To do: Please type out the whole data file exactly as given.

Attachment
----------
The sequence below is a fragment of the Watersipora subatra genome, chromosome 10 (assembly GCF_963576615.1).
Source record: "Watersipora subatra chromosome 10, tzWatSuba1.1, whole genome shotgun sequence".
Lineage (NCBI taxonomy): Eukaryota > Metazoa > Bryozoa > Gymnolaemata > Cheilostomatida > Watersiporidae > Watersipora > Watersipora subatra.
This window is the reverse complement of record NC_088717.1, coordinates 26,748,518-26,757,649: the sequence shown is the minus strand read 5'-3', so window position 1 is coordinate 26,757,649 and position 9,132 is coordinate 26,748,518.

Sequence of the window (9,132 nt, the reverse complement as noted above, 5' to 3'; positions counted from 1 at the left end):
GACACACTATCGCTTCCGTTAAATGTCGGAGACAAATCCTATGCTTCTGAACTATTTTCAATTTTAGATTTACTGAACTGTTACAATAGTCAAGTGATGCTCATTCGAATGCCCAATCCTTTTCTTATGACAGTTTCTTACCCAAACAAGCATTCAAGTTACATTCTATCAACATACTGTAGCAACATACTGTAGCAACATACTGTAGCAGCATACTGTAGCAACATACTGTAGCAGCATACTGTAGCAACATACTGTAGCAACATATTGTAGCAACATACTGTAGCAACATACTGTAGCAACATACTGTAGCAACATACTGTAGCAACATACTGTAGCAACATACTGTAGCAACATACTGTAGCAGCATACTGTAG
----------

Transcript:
The sequence below is a fragment of the Watersipora subatra genome, chromosome 10 (assembly GCF_963576615.1).
Source record: "Watersipora subatra chromosome 10, tzWatSuba1.1, whole genome shotgun sequence".
Lineage (NCBI taxonomy): Eukaryota > Metazoa > Bryozoa > Gymnolaemata > Cheilostomatida > Watersiporidae > Watersipora > Watersipora subatra.
This window is the reverse complement of record NC_088717.1, coordinates 26,748,518-26,757,649: the sequence shown is the minus strand read 5'-3', so window position 1 is coordinate 26,757,649 and position 9,132 is coordinate 26,748,518.

Sequence of the window (9,132 nt, the reverse complement as noted above, 5' to 3'; positions counted from 1 at the left end):
GACACACTATCGCTTCCGTTAAATGTCGGAGACAAATCCTATGCTTCTGAACTATTTTCAATTTTAGATTTACTGAACTGTTACAATAGTCAAGTGATGCTCATTCGAATGCCCAATCCTTTTCTTATGACAGTTTCTTACCCAAACAAGCATTCAAGTTACATTCTATCAACATACTGTAGCAACATACTGTAGCAACATACTGTAGCAGCATACTGTAGCAACATACTGTAGCAGCATACTGTAGCAACATACTGTAGCAACATATTGTAGCAACATACTGTAGCAACATACTGTAGCAACATACTGTAGCAACATACTGTAGCAACATACTGTAGCAACATACTGTAGCAACATACTGTAGCAGCATACTGTAG